Republican presidential nominee Donald Trump (R) is a perfect illustration of the old adage that you should be careful what you wish for . . . because you just might get it.
For the last decade, the Republican Party has made impressive gains in local and state-level politics, and has been reasonably successful in congressional races, but has failed to win the presidency. Many politicos—myself included—have made diagnoses, and offered our unsolicited advice to the party about what kinds of candidates it should put forth if it intends to ascend again to the White House.
The advice of most conservative observers (like myself) has gone largely unheeded by Republican leaders and primary voters, much to our disappointment and frustration. But what about the advice offered by those on the political left?
Many left-wingers advised the Republican Party to make a break with the ‘religious right’ and field a presidential candidate who was center-to-left on social issues. They wanted a Republican candidate who was not an anti-debt ideologue and not a strict-constitutionalist. They wanted a Republican who would support the ‘progressive’ income tax system and the welfare state. They wanted a Republican who would abandon ‘neoconservative’ foreign policy and stop meddling in foreign affairs. They wanted a Republican who could speak to working- and middle-class voters. They wanted a candidate who would re-implement protectionist trade policies. They wanted a candidate who would weed-out corruption and malfeasance in government.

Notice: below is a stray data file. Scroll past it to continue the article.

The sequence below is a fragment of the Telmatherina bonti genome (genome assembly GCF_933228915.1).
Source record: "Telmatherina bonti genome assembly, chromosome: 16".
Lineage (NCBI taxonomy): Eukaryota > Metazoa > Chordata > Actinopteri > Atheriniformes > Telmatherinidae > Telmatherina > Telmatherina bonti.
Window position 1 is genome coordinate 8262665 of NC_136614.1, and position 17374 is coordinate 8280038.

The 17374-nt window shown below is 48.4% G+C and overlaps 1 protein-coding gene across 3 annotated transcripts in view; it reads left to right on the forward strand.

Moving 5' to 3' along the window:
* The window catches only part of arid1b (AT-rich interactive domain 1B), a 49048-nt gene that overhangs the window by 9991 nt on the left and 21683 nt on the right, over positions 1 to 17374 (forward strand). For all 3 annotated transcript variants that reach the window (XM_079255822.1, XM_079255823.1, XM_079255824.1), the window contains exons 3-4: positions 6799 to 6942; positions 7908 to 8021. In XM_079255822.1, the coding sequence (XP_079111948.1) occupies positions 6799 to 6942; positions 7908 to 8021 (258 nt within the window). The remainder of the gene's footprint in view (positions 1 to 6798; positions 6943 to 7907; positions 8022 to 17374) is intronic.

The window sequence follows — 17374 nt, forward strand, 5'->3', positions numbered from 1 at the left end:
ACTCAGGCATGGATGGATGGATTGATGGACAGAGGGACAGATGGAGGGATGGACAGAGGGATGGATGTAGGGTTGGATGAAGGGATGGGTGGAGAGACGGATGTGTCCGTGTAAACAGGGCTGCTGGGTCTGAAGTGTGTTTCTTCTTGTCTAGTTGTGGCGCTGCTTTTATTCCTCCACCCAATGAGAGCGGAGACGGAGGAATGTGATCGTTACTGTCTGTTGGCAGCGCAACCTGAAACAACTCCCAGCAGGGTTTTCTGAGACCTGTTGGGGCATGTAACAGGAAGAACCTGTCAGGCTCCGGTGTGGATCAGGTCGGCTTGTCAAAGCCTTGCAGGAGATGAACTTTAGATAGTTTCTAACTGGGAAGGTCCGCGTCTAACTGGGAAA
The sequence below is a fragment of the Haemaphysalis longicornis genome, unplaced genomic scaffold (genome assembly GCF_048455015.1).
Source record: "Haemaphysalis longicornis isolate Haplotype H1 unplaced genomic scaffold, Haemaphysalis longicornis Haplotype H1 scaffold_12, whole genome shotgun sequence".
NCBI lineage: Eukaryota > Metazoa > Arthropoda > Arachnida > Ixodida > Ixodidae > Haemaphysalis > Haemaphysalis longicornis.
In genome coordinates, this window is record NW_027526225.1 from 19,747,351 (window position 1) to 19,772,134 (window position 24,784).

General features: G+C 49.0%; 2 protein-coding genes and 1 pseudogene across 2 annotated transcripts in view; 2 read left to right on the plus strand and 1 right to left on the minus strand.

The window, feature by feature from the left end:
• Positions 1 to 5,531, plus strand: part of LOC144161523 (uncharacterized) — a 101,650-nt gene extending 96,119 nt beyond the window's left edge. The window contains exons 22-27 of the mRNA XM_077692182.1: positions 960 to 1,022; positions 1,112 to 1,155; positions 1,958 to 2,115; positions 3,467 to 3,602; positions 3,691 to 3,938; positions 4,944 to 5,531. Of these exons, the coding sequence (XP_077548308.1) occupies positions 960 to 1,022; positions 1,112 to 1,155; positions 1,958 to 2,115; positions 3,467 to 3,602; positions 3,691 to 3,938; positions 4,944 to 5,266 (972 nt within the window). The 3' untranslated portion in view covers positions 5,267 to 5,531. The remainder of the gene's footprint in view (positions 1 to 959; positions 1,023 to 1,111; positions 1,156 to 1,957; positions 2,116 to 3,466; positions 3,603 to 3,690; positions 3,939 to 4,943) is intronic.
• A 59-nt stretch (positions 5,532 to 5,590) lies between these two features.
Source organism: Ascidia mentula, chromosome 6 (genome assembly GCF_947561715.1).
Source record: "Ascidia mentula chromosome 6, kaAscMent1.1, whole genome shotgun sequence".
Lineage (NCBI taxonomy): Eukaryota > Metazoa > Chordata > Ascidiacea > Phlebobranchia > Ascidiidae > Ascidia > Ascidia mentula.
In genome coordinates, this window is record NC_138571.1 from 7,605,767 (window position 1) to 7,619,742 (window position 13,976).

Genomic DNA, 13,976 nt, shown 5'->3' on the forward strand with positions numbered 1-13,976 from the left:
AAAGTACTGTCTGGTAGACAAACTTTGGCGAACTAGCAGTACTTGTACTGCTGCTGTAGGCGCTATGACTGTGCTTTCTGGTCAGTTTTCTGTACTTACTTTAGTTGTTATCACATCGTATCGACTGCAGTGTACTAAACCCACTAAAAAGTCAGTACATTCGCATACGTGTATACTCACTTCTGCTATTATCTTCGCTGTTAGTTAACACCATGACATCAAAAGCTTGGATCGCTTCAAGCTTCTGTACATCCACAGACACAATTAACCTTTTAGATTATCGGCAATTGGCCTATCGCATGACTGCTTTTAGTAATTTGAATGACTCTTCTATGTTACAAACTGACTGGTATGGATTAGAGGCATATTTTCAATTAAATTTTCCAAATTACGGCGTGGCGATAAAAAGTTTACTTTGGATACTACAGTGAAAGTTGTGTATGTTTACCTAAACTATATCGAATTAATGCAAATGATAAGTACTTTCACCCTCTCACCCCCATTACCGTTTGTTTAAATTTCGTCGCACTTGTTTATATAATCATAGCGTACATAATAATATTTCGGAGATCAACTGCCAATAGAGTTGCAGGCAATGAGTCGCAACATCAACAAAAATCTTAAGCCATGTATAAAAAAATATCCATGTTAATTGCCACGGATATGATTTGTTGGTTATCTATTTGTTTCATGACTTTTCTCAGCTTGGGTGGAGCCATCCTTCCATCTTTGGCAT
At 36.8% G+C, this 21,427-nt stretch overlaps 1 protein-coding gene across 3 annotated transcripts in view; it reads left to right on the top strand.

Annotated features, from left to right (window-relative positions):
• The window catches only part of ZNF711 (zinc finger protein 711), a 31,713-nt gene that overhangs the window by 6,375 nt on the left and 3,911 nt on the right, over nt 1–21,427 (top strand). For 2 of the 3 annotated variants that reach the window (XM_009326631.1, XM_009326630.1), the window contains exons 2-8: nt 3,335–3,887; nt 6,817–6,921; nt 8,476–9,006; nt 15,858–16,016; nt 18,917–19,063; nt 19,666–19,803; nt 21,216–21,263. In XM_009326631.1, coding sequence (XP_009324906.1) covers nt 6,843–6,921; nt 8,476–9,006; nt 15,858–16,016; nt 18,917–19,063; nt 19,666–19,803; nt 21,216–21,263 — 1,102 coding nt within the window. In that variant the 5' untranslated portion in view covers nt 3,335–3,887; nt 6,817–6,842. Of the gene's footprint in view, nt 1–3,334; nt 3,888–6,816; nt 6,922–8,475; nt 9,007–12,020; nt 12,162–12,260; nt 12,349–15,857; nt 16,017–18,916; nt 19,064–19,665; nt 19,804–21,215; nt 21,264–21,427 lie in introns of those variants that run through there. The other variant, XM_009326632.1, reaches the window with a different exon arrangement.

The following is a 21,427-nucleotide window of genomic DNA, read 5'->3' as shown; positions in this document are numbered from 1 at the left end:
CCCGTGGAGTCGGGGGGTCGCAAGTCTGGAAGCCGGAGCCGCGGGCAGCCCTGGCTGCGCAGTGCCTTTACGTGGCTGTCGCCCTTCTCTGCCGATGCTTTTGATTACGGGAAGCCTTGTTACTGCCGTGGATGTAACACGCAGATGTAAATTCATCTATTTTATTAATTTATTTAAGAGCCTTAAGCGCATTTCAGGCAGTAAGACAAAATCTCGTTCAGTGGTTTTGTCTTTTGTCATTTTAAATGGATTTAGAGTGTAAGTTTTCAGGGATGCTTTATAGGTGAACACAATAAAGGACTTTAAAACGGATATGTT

Donald Trump is, or at least promises to be, all of those things.
That’s not to say that Trump is everything that the ‘left’ said they wanted. He obviously breaks with modern progressives most starkly on illegal immigration; indeed, this is one area where the previous Republican candidates were more in-line with the open-borders ideologues. And few left-wingers would have advised the Republicans to put forth somebody with Trump’s in-your-face temperament or his well-documented penchant for insults and absurdity.
But it is fascinating none-the-less. Trump is almost the candidate that left-wing politicos—here and abroad—claimed they wanted from the Republican Party. When it comes to trade and foreign policy, he is arguably more in-line with the hard-left wish-list than the Democratic nominee, Secretary of State Hillary Clinton (D).
Strange times indeed.